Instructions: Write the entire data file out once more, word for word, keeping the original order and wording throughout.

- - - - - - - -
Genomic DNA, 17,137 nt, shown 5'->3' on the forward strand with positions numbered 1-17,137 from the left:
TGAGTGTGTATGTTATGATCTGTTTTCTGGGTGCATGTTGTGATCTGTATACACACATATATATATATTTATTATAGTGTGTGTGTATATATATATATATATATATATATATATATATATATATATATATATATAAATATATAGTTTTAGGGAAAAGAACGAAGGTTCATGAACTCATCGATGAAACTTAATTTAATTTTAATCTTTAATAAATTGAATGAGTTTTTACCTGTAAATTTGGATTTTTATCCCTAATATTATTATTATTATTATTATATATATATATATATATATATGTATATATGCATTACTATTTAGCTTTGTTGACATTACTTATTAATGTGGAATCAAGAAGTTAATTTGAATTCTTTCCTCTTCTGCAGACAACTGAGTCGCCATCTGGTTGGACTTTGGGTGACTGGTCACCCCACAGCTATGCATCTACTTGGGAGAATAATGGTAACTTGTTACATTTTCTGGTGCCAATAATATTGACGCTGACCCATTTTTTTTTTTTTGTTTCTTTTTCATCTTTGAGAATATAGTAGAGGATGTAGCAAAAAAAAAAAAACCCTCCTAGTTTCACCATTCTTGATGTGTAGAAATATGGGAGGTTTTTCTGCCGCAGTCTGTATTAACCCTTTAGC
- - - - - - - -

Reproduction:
Genomic DNA, 17,137 nt, shown 5'->3' on the forward strand with positions numbered 1-17,137 from the left:
TGAGTGTGTATGTTATGATCTGTTTTCTGGGTGCATGTTGTGATCTGTATACACACATATATATATATTTATTATAGTGTGTGTGTATATATATATATATATATATATATATATATATATATATATATATATATAAATATATAGTTTTAGGGAAAAGAACGAAGGTTCATGAACTCATCGATGAAACTTAATTTAATTTTAATCTTTAATAAATTGAATGAGTTTTTACCTGTAAATTTGGATTTTTATCCCTAATATTATTATTATTATTATTATATATATATATATATATATATGTATATATGCATTACTATTTAGCTTTGTTGACATTACTTATTAATGTGGAATCAAGAAGTTAATTTGAATTCTTTCCTCTTCTGCAGACAACTGAGTCGCCATCTGGTTGGACTTTGGGTGACTGGTCACCCCACAGCTATGCATCTACTTGGGAGAATAATGGTAACTTGTTACATTTTCTGGTGCCAATAATATTGACGCTGACCCATTTTTTTTTTTTTGTTTCTTTTTCATCTTTGAGAATATAGTAGAGGATGTAGCAAAAAAAAAAAAACCCTCCTAGTTTCACCATTCTTGATGTGTAGAAATATGGGAGGTTTTTCTGCCGCAGTCTGTATTAACCCTTTAGC